Please explain:

    As a member of council for 7+ years, I was an enthusiastic supporter of electric utility aggregation. Our collective bargaining provided a reasonable and secure purchase of electrical power for several years.

    5. Would you support a local PACE or other financing initiative to fund energy efficiency and solar investments for Evanston homes and businesses?

    Yes

    Please explain:

    Introducing a program like PACE could prove to be very successful in many ways. Especially in those ways that help property owners make money-saving improvements while paying it back over time. And while the energy efficiency is important and the focus of this survey, the use of a program like PACE could help us develop good paying jobs in a field of green work that has a solid future.

    6. Most North Shore communities protect trees on both public and private property.  Would you support an Evanston ordinance that would protect trees in a manner comparable to these other communities?

    No

    Please explain:

    North Shore communities have had inconsistent policies for protecting trees — often the result of having some extra money in the budget or not. We’ve seen Northbrook and Wilmette react to the devastation of ash borer with co-op programs that require residents to share the cost of replacing parkway trees.

    Evanston has had a consistent policy of treating parkway elm trees and all public elms of an appropriate age for the last 7 years. And there is more we can do. We offer tree removal insurance for elms on private property but we could encourage treatment of trees on private property by a collective purchase of prevention treatments.

    7. Would you push for local regulation of pesticides, such as neonicotinoids, and help Evanston pass an ordinance regulating them?

    Yes

    Please explain:

    Evanston has eliminated the use of most pesticides in parks and public grounds. We can continue the example of regulating pesticides in two ways. First, a public education program can help create a better understanding of what is at stake by the continued use of pesticides — especially neonicotinoids. Second, an aggressive lobbying effort, partnering with likeminded communities, could strengthen the efforts demanding that the State of Illinois allow local regulation of pesticides to be governed by home rule.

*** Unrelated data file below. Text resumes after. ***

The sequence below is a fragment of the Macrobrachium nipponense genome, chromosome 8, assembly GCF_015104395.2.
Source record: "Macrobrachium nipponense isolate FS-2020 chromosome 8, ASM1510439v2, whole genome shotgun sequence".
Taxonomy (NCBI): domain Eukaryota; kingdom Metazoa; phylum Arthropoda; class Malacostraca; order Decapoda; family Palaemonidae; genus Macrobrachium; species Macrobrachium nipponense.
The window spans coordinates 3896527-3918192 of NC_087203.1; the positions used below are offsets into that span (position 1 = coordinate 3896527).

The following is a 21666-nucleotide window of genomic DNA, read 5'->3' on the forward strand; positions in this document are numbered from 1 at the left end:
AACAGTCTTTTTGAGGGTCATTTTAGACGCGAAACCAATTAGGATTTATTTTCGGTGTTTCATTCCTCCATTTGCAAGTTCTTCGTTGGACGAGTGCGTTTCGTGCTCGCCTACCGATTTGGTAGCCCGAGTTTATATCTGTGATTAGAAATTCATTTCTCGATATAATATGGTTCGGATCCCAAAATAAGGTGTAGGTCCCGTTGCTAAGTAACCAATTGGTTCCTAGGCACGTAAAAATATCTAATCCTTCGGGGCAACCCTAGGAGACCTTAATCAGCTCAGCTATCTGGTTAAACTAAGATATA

8. Do you support the full implementation of the Evanston Bike Plan?

    No

    Please explain:

    I support making Evanston as bike friendly as possible. However, I think we should have a review of the Evanston Bike Plan. Recent additions of bike lanes along Dodge Avenue were ill-conceived, causing difficulties for people with mobility issues and city emergency vehicles. A misguided extension of a bike path through the city’s only arboretum provides no reasonable access at GreenBay Road.

    I am encouraged by the comprehensive plan for bike lanes along Sheridan Road as I believe it includes safety measures for pedestrians as well.

    9. Despite significant sewer improvements and drainage regulations, continued development and unpredictable rainfall patterns are expected to intensify future flooding. What city incentives do you recommend to promote private rain gardens, green roofs, porous pavement, and other such steps? How should the city proceed to implement such steps on public land?

    I am very comfortable advancing ideas like private rain gardens, green roofs, porous pavement and others since we have implemented those features on our own property in the 6th Ward.